The Australian Institute of Petroleum today advised that changes in the international petroleum markets are putting upward pressure on pump prices.
"Petrol prices in Australia are set on the price of available product in Singapore, which is a benchmark for prices in the Asian region. The reason pump prices follow Singapore refinery prices is that petrol from Australian refineries must compete against imports from Asian refineries, regardless of the cost of importing and refining crude oil," the Institute Executive Director, Mr Bryan Nye, said today.
"Over the past two months, the price of petrol ex Singapore has increased from 29c per litre to 36c today, a rise of 7c per litre. Once you add in Federal Government excise of 38.1c, GST of 10% and reasonable margins for wholesaling and retailing, prices could soon exceed 90c per litre in most capital cities although local competition pressure could cause a variation from that figure at the pump.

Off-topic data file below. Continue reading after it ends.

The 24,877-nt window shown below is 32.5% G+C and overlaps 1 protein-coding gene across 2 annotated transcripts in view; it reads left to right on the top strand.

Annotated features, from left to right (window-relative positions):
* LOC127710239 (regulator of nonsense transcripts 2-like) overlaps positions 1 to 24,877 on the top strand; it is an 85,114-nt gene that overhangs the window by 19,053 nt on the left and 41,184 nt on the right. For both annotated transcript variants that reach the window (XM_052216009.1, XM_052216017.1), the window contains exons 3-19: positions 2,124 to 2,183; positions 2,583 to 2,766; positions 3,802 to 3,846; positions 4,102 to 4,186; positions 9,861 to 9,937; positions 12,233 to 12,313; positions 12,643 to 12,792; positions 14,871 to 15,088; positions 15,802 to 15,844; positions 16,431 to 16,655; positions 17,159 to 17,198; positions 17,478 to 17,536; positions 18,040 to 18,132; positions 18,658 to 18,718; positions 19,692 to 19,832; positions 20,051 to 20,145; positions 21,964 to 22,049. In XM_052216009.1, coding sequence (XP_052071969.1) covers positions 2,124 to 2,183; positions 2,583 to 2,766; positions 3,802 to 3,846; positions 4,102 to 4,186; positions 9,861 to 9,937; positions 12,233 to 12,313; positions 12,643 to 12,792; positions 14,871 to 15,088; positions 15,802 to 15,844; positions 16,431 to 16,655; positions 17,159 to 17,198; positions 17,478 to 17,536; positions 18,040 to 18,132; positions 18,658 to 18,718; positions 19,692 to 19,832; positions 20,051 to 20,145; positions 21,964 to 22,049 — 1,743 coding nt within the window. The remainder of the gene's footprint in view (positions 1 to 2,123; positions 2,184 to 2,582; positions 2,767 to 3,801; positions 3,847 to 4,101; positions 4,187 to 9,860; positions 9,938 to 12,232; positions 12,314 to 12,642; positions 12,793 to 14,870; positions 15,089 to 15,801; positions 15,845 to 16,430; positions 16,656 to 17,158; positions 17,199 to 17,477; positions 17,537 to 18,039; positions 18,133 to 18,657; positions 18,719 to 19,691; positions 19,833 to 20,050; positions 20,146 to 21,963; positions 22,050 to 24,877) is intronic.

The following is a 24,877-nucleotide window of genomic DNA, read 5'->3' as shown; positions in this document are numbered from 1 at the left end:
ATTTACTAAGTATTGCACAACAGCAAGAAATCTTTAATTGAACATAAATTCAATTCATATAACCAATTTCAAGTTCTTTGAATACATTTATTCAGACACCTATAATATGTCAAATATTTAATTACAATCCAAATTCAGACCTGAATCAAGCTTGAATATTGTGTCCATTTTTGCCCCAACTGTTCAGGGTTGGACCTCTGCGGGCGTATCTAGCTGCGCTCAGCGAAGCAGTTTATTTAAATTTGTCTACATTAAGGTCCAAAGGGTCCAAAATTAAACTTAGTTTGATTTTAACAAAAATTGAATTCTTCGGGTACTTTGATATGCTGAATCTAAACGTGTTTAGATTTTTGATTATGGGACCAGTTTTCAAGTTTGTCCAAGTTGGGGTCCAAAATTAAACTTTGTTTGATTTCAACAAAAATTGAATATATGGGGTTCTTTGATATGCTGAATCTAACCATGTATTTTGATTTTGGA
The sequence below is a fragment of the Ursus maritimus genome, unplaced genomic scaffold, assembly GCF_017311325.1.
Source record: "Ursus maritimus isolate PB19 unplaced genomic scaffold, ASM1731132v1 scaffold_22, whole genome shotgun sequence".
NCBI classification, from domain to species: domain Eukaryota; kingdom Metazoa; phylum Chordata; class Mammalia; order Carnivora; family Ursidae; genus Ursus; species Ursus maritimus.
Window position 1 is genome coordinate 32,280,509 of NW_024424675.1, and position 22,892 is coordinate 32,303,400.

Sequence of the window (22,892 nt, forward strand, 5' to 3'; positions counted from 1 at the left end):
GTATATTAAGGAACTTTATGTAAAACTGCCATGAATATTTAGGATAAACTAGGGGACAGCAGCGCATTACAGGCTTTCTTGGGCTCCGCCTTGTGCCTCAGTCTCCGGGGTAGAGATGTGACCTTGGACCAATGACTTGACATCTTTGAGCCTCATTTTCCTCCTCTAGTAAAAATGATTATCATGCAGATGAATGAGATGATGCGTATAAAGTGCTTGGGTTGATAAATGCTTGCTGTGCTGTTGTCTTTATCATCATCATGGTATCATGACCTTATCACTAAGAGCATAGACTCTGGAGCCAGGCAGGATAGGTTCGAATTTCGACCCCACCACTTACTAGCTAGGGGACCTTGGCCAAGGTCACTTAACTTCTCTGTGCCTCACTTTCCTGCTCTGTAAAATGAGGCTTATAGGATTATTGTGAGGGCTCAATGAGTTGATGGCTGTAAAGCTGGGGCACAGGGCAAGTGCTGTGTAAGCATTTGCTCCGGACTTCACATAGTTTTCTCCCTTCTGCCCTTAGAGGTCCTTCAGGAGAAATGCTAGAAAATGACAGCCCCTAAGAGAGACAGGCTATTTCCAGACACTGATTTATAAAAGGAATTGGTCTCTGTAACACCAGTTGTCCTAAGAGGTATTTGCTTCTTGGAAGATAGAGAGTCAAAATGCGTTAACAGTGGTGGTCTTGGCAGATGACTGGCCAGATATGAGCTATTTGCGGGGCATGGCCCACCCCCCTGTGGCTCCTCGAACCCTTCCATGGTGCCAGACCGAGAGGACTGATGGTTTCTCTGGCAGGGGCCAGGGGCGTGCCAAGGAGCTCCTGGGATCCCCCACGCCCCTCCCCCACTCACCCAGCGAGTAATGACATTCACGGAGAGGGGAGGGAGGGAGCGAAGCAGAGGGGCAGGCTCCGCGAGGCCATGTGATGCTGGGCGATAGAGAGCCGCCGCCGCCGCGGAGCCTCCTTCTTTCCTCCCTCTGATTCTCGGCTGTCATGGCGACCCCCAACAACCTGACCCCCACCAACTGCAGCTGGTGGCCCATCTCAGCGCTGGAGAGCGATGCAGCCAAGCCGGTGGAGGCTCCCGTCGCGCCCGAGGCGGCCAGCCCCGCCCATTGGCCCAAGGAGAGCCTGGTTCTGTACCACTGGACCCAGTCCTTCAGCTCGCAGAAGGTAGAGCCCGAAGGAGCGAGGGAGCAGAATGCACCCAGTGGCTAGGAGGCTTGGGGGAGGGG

"The increase in Singapore prices is a result of increases in both the cost of crude oil and the margin for processing that crude oil in refineries. Crude oil prices have been rising steadily over the past weeks and yesterday reached a six month high.
"There is no capacity for oil companies to avoid price increases because of continuing poor financial results. The industry made an underlying loss of $160 million in 2000 (the last year for which industry financial results are available)."
"However as the attached table published by the International Energy Agency (IEA) clearly shows, the Australian petroleum industry is intensely competitive and is recognised as delivering petrol prices among the lowest in the world."